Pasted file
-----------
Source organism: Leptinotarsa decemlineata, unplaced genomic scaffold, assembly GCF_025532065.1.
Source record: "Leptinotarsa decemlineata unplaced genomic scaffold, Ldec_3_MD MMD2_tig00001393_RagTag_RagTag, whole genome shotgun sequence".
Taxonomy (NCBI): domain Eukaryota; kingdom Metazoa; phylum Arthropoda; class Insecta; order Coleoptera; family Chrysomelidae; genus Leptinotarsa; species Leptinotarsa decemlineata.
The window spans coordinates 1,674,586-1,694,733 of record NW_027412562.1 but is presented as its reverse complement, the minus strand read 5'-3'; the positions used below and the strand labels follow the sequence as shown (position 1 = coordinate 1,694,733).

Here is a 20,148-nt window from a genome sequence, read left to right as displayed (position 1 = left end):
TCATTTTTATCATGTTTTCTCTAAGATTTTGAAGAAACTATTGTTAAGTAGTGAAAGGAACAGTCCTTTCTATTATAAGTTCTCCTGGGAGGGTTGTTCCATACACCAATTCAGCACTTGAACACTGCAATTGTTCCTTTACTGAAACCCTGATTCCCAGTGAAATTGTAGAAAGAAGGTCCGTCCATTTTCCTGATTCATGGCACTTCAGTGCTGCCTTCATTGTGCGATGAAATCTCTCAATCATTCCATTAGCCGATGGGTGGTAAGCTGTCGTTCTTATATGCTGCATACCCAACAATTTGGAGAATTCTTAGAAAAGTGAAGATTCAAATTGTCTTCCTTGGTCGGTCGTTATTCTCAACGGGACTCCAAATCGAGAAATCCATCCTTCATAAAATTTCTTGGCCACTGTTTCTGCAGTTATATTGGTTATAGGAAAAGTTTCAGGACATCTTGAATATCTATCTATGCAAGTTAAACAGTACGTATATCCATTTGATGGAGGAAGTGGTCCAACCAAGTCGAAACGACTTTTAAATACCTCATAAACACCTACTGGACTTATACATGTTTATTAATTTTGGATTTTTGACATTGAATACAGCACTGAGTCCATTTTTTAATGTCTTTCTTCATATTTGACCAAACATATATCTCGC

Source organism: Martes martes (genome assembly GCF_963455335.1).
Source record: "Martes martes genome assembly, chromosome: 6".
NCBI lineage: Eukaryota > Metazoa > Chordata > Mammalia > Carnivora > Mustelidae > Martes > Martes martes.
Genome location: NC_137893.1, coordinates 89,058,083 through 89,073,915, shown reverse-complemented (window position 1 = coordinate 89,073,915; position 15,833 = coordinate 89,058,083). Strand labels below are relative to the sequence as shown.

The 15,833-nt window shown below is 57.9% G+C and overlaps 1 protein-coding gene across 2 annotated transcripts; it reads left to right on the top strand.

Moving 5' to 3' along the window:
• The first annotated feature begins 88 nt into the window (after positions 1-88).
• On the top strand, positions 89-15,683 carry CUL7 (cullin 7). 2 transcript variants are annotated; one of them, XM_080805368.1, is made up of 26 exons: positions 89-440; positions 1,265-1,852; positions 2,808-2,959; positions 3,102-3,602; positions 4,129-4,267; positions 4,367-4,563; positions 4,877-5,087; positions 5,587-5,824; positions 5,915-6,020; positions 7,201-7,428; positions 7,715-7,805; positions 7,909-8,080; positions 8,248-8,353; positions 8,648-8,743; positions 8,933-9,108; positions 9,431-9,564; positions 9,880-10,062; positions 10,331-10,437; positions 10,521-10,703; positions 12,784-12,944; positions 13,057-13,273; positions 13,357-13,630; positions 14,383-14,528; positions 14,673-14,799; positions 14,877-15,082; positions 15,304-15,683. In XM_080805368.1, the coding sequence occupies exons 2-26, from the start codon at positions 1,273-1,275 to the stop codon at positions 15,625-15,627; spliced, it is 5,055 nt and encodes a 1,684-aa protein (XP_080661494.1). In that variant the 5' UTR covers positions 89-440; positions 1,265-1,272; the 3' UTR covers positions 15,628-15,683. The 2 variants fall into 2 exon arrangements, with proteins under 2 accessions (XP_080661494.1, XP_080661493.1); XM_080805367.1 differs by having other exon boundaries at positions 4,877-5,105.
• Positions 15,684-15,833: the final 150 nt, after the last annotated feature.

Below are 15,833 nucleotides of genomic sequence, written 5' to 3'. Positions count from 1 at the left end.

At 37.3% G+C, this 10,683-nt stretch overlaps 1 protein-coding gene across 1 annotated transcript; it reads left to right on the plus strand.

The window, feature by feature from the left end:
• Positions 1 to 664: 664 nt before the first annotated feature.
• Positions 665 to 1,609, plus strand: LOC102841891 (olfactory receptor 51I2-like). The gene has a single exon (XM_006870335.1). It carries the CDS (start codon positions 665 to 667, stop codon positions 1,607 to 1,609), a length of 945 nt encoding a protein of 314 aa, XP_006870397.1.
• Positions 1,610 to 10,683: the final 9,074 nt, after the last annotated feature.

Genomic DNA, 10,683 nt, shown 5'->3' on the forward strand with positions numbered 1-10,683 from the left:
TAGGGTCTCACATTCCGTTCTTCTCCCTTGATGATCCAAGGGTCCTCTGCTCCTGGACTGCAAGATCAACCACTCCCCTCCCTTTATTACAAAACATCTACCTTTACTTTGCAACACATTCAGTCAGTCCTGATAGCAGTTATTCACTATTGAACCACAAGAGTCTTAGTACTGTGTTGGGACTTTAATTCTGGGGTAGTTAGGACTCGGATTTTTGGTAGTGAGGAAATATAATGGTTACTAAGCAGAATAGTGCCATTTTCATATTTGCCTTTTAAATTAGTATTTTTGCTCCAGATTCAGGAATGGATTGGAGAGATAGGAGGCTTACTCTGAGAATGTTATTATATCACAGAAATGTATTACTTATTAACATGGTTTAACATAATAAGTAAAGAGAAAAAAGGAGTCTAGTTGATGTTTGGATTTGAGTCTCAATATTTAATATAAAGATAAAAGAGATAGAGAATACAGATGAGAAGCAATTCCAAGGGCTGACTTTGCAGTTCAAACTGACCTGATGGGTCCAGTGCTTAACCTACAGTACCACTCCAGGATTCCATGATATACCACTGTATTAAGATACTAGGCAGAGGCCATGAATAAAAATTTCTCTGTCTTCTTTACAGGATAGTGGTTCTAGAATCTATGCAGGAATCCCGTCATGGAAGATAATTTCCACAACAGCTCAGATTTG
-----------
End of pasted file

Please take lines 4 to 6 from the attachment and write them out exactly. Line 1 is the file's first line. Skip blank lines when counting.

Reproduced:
The window spans coordinates 1,674,586-1,694,733 of record NW_027412562.1 but is presented as its reverse complement, the minus strand read 5'-3'; the positions used below and the strand labels follow the sequence as shown (position 1 = coordinate 1,694,733).

Here is a 20,148-nt window from a genome sequence, read left to right as displayed (position 1 = left end):
TCATTTTTATCATGTTTTCTCTAAGATTTTGAAGAAACTATTGTTAAGTAGTGAAAGGAACAGTCCTTTCTATTATAAGTTCTCCTGGGAGGGTTGTTCCATACACCAATTCAGCACTTGAACACTGCAATTGTTCCTTTACTGAAACCCTGATTCCCAGTGAAATTGTAGAAAGAAGGTCCGTCCATTTTCCTGATTCATGGCACTTCAGTGCTGCCTTCATTGTGCGATGAAATCTCTCAATCATTCCATTAGCCGATGGGTGGTAAGCTGTCGTTCTTATATGCTGCATACCCAACAATTTGGAGAATTCTTAGAAAAGTGAAGATTCAAATTGTCTTCCTTGGTCGGTCGTTATTCTCAACGGGACTCCAAATCGAGAAATCCATCCTTCATAAAATTTCTTGGCCACTGTTTCTGCAGTTATATTGGTTATAGGAAAAGTTTCAGGACATCTTGAATATCTATCTATGCAAGTTAAACAGTACGTATATCCATTTGATGGAGGAAGTGGTCCAACCAAGTCGAAACGACTTTTAAATACCTCATAAACACCTACTGGACTTATACATGTTTATTAATTTTGGATTTTTGACATTGAATACAGCACTGAGTCCATTTTTTAATGTCTTTCTTCATATTTGACCAAACATATATCTCGC